Large UK Government funded LOTUS study 2024. This study looked at patients aged 12 years and over, attending NHS primary dental care services in England (17.8 million patients). Using recorded residential locations, individuals exposed to drinking water with fluoridated water (≥0.7 mg F/L) were matched to non-exposed individuals using propensity scores. They concluded, the same as the CATFISH study that the very slight difference in decay rates may not be cost-effective in today’s world, particularly for any new supplies where infrastructure costs would also need to be accounted for.

Large UK Government funded CATFISH study 2022. Major UK Fluoridation Study Finds Much Smaller Benefits And Much Higher Costs Than Prior Claims. This study looked at children under age 12 in two parts of Cumbria. One area with fluoridation (0.9ppm) and the other area without any fluoridation. It found only a very slight difference in tooth decay results leading the authors to conclude that fluoridation may not be cost-effective in today’s world.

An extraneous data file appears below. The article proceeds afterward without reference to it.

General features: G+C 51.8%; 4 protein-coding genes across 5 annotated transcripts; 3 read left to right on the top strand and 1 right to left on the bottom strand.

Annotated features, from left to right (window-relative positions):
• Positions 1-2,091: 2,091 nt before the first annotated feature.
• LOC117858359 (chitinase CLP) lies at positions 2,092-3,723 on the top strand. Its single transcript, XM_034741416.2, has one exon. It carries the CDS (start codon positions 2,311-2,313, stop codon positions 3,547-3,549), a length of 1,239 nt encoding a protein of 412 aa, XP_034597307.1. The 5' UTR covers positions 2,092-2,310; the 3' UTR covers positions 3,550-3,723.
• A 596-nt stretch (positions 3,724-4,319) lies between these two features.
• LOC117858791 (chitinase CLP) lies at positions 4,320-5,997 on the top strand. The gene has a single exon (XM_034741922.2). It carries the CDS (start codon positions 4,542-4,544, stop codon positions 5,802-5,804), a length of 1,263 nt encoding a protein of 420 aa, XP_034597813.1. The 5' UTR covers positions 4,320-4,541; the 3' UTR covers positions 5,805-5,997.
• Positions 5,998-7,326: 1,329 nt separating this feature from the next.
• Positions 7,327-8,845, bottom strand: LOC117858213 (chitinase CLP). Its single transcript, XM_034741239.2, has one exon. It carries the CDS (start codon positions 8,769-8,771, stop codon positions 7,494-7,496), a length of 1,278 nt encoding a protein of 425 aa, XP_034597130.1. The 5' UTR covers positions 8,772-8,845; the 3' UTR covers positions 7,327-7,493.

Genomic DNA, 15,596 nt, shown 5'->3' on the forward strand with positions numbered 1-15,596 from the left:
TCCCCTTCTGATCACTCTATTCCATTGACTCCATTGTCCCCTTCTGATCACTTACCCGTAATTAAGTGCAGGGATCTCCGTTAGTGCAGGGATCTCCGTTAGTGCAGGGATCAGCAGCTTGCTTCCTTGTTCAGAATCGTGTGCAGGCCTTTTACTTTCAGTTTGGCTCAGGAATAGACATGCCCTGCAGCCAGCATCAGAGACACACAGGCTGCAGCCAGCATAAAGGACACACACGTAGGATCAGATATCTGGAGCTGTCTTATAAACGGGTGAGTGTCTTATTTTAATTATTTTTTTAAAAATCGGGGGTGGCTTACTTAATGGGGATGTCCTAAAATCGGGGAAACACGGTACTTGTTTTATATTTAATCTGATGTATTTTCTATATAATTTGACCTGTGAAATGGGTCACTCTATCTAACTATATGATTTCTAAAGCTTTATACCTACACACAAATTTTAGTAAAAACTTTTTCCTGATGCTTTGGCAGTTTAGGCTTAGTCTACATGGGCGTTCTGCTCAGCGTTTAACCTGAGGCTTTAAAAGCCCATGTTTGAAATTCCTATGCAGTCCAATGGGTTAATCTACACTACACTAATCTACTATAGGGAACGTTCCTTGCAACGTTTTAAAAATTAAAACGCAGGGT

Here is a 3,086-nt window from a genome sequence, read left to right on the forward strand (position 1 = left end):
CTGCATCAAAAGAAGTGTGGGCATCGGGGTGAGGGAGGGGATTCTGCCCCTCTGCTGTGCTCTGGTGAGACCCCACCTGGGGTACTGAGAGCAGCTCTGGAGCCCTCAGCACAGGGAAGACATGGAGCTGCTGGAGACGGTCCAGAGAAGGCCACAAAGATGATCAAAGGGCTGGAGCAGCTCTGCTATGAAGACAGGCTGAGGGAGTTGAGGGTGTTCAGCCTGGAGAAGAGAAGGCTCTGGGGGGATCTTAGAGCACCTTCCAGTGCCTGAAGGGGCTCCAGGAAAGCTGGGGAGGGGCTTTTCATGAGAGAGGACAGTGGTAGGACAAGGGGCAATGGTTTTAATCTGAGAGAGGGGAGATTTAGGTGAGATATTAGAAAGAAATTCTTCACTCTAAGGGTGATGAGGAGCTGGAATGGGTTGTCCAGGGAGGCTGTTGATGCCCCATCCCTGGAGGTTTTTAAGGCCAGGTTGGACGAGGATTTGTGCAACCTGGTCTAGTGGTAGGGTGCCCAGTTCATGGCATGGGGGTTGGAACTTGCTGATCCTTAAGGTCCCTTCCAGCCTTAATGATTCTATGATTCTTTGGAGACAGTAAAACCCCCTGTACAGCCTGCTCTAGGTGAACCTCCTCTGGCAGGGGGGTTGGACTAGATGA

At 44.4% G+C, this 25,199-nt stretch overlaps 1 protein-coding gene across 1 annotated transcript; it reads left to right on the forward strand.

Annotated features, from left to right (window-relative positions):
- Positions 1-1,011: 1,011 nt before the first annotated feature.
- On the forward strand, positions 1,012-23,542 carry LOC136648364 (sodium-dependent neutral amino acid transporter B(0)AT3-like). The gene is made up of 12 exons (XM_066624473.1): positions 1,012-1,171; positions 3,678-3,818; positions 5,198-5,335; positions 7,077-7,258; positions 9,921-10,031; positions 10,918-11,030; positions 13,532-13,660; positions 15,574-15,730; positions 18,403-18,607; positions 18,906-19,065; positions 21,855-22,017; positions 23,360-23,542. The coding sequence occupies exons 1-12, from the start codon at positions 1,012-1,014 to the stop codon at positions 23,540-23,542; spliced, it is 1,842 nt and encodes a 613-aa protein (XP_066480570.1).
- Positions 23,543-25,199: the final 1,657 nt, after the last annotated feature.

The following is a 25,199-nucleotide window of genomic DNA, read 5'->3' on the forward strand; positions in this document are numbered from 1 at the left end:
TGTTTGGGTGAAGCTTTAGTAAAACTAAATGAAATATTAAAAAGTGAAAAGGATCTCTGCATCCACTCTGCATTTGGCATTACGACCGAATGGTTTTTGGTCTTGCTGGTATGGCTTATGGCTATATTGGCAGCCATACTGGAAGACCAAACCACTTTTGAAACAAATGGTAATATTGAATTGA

The Cochrane Collaboration Review 2015. A review of all studies on fluoridation and dental decay. The Cochrane Collaboration is touted as the top independent health science in the world and relied on by New Zealand Ministry of Health to promote fluoridation, finds no modern, reliable evidence that fluoridation reduces dental decay. 

US Government funded Iowa Study looking at the relationship between total daily fluoride intake (from all sources) and several health outcomes of interest, namely: tooth decay, dental fluorosis, and bone health. First report was published in 2009. Finds no relationship between fluoride ingestion and decay rates, but does find strong evidence of fluoride ingestion and dental fluorosis rates.